Sigur Ros All Ages Critic's Choice Early Warnings (Music) Recommended Soundboard

When: Wed., Sept. 24, 8 p.m. 2008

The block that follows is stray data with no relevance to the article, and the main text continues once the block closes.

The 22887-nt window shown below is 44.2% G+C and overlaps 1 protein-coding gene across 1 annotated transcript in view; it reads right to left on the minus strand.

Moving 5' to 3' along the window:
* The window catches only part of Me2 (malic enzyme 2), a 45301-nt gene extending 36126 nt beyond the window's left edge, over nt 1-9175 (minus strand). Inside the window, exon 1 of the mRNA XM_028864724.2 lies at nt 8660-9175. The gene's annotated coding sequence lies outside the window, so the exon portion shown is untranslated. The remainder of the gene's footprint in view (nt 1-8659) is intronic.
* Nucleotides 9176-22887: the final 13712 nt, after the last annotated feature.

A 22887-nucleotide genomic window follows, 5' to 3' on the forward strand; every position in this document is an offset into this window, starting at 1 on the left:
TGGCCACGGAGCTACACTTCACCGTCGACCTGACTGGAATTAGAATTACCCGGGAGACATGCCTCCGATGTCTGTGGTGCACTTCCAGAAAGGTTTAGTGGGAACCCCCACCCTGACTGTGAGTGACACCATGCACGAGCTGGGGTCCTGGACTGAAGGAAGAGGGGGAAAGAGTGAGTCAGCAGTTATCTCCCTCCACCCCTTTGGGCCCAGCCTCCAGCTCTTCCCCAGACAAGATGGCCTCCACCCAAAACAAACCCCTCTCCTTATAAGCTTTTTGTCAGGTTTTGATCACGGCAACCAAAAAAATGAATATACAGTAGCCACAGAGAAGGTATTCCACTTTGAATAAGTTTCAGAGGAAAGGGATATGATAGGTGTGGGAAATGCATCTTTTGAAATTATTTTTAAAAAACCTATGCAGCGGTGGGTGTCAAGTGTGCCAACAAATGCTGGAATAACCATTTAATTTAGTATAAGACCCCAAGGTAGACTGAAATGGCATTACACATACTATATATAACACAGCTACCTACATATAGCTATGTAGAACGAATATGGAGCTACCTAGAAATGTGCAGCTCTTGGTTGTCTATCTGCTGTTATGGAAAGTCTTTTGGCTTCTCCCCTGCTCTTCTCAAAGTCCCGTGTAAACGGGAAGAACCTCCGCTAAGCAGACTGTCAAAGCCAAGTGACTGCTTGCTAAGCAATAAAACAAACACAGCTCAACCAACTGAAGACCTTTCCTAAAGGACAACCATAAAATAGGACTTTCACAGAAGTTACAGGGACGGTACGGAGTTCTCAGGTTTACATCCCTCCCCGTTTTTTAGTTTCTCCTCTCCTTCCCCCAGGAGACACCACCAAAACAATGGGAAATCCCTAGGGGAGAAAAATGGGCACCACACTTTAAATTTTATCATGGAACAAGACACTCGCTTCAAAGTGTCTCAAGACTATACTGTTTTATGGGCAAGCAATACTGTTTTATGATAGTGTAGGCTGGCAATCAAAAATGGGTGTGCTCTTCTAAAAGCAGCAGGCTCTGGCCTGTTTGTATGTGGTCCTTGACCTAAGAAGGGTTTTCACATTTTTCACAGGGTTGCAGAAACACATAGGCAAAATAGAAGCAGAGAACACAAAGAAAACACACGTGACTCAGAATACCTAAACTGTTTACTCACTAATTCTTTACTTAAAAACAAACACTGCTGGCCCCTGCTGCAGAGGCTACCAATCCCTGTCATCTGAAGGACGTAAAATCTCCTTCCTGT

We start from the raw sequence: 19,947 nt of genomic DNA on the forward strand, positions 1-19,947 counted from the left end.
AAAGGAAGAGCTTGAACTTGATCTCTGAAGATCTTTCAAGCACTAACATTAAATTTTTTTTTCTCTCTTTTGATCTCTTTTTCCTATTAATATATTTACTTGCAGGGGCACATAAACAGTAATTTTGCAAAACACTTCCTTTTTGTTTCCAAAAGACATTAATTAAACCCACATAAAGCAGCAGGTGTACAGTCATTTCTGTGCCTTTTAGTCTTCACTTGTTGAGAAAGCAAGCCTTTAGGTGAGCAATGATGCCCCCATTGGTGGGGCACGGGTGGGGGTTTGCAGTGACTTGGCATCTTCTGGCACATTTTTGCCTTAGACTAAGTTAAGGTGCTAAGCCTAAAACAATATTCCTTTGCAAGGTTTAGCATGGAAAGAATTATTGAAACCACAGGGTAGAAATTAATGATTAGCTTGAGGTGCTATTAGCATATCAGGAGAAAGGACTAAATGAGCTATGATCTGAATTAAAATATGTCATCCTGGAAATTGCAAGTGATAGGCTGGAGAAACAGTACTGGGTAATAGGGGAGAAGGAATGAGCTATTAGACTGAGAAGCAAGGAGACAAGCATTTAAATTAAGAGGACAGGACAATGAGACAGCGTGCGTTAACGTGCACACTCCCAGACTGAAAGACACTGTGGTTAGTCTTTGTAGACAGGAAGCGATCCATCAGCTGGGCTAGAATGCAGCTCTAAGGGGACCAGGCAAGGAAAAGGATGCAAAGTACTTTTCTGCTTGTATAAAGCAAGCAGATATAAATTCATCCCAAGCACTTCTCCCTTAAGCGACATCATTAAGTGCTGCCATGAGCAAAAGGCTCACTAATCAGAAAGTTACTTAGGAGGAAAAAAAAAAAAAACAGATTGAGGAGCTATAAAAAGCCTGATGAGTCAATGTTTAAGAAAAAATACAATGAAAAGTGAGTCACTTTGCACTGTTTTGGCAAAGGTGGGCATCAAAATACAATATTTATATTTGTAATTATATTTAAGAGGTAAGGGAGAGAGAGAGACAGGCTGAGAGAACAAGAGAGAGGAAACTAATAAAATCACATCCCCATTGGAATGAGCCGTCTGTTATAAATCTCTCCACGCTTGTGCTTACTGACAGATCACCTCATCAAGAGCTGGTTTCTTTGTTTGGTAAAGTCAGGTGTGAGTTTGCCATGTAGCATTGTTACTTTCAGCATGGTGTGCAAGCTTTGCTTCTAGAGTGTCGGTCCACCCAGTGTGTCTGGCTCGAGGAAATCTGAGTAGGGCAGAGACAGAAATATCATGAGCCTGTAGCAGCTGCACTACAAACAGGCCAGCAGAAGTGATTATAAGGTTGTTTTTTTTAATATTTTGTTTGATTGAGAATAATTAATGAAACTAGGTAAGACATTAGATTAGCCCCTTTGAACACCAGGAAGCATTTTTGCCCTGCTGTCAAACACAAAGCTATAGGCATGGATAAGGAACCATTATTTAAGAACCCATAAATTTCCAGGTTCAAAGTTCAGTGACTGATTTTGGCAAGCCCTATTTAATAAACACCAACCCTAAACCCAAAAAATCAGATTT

Given how consistent Sigur Ros have been about their aesthetic—dreamy, slow-building songs, billowy but densely detailed arrangements, reverberant swells of bowed electric guitar, keening falsetto vocals—their fifth album, Med Sud i Eyrum Vid Spilum Endalaust (XL), didn’t have to do much to break new ground. (The title translates to “With a buzz in our ears we play endlessly.”) Most of the tracks last less than five minutes, and for the first time the band sings a tune in English; there are hard-hitting, up-tempo rhythms, and occasionally you can clearly hear a strummed acoustic guitar. This is also the first record they’ve made outside Iceland: working with producer Flood, they finished the basic tracks in 11 days, not their usual run of several months, and that creates a palpable immediacy. “Gobbledigook” opens the album with a rush of stomping toms and almost giddy harmony singing that sounds a bit like Animal Collective—the most successful and radical departure for the new Sigur Ros. Elsewhere, though, the music drifts back toward their trademark sound; the overloaded “Ara Batur,” recorded with the London Sinfonietta and London Oratory boys’ choir, even teeters into bombast. Still, it’s good to see the band try a more direct approach, even just for a bit. Sold out. —Peter Margasak

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